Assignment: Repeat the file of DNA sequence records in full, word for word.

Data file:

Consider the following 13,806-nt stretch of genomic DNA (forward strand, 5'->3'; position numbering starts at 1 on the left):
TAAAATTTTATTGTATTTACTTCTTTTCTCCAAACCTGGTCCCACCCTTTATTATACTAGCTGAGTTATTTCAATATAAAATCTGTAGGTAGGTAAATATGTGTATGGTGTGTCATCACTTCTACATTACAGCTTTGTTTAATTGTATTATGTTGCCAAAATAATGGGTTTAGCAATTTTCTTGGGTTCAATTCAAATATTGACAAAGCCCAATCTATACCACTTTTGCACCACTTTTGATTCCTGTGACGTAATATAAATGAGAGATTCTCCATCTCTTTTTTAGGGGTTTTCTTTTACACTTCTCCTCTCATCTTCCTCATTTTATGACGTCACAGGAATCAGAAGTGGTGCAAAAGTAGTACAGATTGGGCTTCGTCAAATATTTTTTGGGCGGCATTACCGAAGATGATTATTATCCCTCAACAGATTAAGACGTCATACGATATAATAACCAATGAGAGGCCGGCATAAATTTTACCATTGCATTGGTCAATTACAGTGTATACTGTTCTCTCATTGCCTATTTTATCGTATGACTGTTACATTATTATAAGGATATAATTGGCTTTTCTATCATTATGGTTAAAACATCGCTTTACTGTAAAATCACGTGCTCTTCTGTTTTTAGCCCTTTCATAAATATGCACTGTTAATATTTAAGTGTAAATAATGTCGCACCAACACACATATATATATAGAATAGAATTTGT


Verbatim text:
Consider the following 13,806-nt stretch of genomic DNA (forward strand, 5'->3'; position numbering starts at 1 on the left):
TAAAATTTTATTGTATTTACTTCTTTTCTCCAAACCTGGTCCCACCCTTTATTATACTAGCTGAGTTATTTCAATATAAAATCTGTAGGTAGGTAAATATGTGTATGGTGTGTCATCACTTCTACATTACAGCTTTGTTTAATTGTATTATGTTGCCAAAATAATGGGTTTAGCAATTTTCTTGGGTTCAATTCAAATATTGACAAAGCCCAATCTATACCACTTTTGCACCACTTTTGATTCCTGTGACGTAATATAAATGAGAGATTCTCCATCTCTTTTTTAGGGGTTTTCTTTTACACTTCTCCTCTCATCTTCCTCATTTTATGACGTCACAGGAATCAGAAGTGGTGCAAAAGTAGTACAGATTGGGCTTCGTCAAATATTTTTTGGGCGGCATTACCGAAGATGATTATTATCCCTCAACAGATTAAGACGTCATACGATATAATAACCAATGAGAGGCCGGCATAAATTTTACCATTGCATTGGTCAATTACAGTGTATACTGTTCTCTCATTGCCTATTTTATCGTATGACTGTTACATTATTATAAGGATATAATTGGCTTTTCTATCATTATGGTTAAAACATCGCTTTACTGTAAAATCACGTGCTCTTCTGTTTTTAGCCCTTTCATAAATATGCACTGTTAATATTTAAGTGTAAATAATGTCGCACCAACACACATATATATATAGAATAGAATTTGT